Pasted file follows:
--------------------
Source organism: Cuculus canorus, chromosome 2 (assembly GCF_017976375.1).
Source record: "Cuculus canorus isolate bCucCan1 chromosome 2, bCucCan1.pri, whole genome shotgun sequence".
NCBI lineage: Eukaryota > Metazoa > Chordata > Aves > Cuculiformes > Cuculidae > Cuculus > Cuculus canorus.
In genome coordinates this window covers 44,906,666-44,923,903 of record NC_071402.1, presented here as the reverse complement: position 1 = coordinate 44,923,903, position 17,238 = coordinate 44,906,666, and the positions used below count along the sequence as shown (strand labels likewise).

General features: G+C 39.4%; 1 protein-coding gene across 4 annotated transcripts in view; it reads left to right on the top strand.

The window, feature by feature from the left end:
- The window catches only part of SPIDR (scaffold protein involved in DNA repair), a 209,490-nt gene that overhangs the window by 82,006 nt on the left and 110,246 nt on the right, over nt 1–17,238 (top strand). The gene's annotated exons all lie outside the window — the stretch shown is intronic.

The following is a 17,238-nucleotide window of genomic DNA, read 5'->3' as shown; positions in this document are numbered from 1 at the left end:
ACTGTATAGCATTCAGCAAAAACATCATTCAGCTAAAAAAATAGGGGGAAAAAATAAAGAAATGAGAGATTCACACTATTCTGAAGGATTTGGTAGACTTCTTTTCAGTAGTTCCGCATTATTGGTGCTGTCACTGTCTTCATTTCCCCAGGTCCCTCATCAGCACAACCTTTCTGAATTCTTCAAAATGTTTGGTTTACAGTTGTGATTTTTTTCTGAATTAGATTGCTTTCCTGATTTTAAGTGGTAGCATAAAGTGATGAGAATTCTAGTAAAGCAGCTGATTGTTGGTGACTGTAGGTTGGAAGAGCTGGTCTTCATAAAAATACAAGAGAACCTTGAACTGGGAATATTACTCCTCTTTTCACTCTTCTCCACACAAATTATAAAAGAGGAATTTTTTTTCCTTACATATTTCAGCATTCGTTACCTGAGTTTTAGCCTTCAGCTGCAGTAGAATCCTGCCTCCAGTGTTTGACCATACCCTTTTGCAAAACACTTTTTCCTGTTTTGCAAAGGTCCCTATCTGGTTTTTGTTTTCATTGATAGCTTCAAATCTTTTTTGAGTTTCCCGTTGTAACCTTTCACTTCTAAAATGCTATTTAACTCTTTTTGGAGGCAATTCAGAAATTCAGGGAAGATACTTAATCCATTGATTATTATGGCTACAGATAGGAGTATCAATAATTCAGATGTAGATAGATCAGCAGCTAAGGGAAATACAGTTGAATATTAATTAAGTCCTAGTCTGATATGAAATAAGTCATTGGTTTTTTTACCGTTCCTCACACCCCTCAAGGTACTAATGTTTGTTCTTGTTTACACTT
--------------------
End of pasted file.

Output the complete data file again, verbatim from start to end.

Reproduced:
Source organism: Cuculus canorus, chromosome 2 (assembly GCF_017976375.1).
Source record: "Cuculus canorus isolate bCucCan1 chromosome 2, bCucCan1.pri, whole genome shotgun sequence".
NCBI lineage: Eukaryota > Metazoa > Chordata > Aves > Cuculiformes > Cuculidae > Cuculus > Cuculus canorus.
In genome coordinates this window covers 44,906,666-44,923,903 of record NC_071402.1, presented here as the reverse complement: position 1 = coordinate 44,923,903, position 17,238 = coordinate 44,906,666, and the positions used below count along the sequence as shown (strand labels likewise).

General features: G+C 39.4%; 1 protein-coding gene across 4 annotated transcripts in view; it reads left to right on the top strand.

The window, feature by feature from the left end:
- The window catches only part of SPIDR (scaffold protein involved in DNA repair), a 209,490-nt gene that overhangs the window by 82,006 nt on the left and 110,246 nt on the right, over nt 1–17,238 (top strand). The gene's annotated exons all lie outside the window — the stretch shown is intronic.

The following is a 17,238-nucleotide window of genomic DNA, read 5'->3' as shown; positions in this document are numbered from 1 at the left end:
ACTGTATAGCATTCAGCAAAAACATCATTCAGCTAAAAAAATAGGGGGAAAAAATAAAGAAATGAGAGATTCACACTATTCTGAAGGATTTGGTAGACTTCTTTTCAGTAGTTCCGCATTATTGGTGCTGTCACTGTCTTCATTTCCCCAGGTCCCTCATCAGCACAACCTTTCTGAATTCTTCAAAATGTTTGGTTTACAGTTGTGATTTTTTTCTGAATTAGATTGCTTTCCTGATTTTAAGTGGTAGCATAAAGTGATGAGAATTCTAGTAAAGCAGCTGATTGTTGGTGACTGTAGGTTGGAAGAGCTGGTCTTCATAAAAATACAAGAGAACCTTGAACTGGGAATATTACTCCTCTTTTCACTCTTCTCCACACAAATTATAAAAGAGGAATTTTTTTTCCTTACATATTTCAGCATTCGTTACCTGAGTTTTAGCCTTCAGCTGCAGTAGAATCCTGCCTCCAGTGTTTGACCATACCCTTTTGCAAAACACTTTTTCCTGTTTTGCAAAGGTCCCTATCTGGTTTTTGTTTTCATTGATAGCTTCAAATCTTTTTTGAGTTTCCCGTTGTAACCTTTCACTTCTAAAATGCTATTTAACTCTTTTTGGAGGCAATTCAGAAATTCAGGGAAGATACTTAATCCATTGATTATTATGGCTACAGATAGGAGTATCAATAATTCAGATGTAGATAGATCAGCAGCTAAGGGAAATACAGTTGAATATTAATTAAGTCCTAGTCTGATATGAAATAAGTCATTGGTTTTTTTACCGTTCCTCACACCCCTCAAGGTACTAATGTTTGTTCTTGTTTACACTT